Misconceptions About Carbon Offsets

Myth: Companies just use offsets as a way to greenwash their brand; offset projects don’t actually impact emissions in the atmosphere.

Fact: Many companies that sell carbon offsets use offset project ranking software to ensure that offset purchases are put towards meaningful projects that have a high environmental impact, and meet other requirements based on offset regulations as well as ensuring project effectiveness.  

Myth: Carbon Offsets are an excuse for companies to not change how much they emit. 

Fact: While this is a possibility, many industries will struggle to make immediate, meaningful changes that decrease a given industry’s carbon footprint. By giving industries the opportunity to purchase carbon offsets while they are transitioning to greener practices, skeptics can be assured that companies will ultimately become more environmentally friendly in the future by having the chance to create a better developed emission reduction plan. 

Myth: Carbon Offsets are expensive.

Fact: Carbon credits (or offsets) aren't a single commodity with a single price. Unlike grain or oil, carbon offsets as a class aren't expensive, or cheap. They can range from $1 to $1,000 or more per metric ton. And while the $1 per ton offsets are almost certain to carry a high risk of being worthless, the more expensive offsets are also not guaranteed to drive impact because there are inherent operational risks. Diversified portfolios help balance the cost of carbon offsets while driving real climate impact and mitigating risk.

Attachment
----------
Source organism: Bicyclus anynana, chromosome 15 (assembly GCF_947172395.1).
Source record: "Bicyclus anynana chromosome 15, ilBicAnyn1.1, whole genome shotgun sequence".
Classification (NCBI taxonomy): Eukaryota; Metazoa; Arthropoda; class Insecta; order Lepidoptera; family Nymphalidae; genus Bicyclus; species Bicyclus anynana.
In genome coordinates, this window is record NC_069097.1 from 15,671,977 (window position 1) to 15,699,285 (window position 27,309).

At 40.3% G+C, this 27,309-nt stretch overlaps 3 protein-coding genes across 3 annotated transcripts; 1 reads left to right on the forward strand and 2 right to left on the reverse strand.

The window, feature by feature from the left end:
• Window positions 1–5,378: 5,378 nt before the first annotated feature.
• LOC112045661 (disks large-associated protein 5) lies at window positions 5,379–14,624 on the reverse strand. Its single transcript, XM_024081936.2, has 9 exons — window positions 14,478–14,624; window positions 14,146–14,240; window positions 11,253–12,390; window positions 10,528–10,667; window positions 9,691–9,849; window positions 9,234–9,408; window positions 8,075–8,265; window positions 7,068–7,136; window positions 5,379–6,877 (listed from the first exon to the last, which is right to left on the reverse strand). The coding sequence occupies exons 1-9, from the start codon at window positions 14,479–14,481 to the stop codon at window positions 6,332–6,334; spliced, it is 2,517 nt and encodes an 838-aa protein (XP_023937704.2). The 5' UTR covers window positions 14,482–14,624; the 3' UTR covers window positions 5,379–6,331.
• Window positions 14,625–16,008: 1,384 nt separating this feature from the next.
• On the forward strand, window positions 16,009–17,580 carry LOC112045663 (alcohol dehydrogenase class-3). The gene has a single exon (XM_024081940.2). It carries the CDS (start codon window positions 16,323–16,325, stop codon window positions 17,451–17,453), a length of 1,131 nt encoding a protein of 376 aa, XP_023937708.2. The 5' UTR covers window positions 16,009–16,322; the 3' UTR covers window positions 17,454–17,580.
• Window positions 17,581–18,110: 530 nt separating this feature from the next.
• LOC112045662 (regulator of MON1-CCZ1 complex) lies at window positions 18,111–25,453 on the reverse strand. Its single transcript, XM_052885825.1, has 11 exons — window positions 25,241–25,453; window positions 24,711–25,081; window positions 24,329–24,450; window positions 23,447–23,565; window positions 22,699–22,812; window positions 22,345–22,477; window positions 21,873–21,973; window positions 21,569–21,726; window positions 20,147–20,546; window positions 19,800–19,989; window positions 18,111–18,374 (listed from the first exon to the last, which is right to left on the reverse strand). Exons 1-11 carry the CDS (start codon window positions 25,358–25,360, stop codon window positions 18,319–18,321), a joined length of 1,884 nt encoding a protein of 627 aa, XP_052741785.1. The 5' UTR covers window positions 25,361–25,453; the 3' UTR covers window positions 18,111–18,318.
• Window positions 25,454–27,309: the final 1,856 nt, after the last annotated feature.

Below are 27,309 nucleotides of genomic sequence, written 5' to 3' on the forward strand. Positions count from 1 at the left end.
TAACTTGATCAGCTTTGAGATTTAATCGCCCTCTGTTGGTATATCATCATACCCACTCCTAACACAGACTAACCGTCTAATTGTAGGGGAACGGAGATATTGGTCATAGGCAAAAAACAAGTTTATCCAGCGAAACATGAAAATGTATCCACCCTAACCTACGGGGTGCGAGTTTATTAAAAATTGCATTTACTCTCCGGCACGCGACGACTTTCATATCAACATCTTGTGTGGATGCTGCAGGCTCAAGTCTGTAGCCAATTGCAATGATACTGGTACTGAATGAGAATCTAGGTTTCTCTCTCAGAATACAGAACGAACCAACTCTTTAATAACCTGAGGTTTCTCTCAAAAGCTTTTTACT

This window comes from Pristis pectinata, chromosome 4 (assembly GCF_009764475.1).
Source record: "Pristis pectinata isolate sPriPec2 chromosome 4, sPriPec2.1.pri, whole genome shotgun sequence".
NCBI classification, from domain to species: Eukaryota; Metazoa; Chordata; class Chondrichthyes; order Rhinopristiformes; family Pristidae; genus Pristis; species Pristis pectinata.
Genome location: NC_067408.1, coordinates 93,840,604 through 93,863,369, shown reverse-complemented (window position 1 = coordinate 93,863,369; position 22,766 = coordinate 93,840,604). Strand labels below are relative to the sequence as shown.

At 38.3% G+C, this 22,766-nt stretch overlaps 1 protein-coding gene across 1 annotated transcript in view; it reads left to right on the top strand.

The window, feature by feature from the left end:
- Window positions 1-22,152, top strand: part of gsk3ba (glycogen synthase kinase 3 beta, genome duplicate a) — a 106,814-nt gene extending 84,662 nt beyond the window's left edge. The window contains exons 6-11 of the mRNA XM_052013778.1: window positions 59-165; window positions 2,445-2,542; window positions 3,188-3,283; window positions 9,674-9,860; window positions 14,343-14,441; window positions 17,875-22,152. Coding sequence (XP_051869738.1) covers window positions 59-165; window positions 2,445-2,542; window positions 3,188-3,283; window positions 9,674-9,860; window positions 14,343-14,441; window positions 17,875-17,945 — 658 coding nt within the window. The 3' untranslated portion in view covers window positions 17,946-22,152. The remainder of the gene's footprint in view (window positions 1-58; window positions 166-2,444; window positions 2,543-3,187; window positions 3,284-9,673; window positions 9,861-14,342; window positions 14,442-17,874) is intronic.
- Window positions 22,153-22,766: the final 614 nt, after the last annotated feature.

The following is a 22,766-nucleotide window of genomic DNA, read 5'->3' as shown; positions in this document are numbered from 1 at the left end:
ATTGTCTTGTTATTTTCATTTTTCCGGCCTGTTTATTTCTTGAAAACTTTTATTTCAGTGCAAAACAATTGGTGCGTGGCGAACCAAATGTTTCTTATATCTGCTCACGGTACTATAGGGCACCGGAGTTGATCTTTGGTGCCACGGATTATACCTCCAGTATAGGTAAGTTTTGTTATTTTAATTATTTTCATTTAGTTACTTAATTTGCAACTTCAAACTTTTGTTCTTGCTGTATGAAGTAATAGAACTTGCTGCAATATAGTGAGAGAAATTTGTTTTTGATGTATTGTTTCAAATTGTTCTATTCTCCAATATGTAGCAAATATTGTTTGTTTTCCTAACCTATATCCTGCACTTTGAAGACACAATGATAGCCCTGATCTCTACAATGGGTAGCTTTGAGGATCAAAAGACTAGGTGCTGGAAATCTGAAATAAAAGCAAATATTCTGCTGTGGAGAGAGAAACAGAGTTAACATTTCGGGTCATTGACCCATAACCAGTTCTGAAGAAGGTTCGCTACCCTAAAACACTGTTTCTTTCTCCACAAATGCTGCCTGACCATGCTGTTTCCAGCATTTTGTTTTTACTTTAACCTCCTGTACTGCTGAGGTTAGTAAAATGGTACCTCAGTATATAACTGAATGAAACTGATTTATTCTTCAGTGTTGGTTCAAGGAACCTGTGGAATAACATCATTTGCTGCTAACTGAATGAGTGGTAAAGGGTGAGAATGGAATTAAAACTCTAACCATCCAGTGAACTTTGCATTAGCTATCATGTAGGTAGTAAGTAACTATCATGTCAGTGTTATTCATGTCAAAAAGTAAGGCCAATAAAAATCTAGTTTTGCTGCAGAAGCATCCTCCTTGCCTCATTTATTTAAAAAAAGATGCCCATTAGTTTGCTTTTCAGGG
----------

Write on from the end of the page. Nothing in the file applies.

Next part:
“We need a dramatic reduction of greenhouse gas emissions to keep global warming to under 2 degrees Celsius. If we remain on our current trajectory, we’re expected to surpass that threshold within a shockingly short 5 years,” says Green Builder Media CEO Sara Gutterman. “We know how to decarbonize our economy through the electrification of buildings and transportation, adoption of renewable energy, reimagination of manufacturing, and regenerative agricultural practices. But these things take time, so carbon offsets will play a critical role in meeting our climate needs.”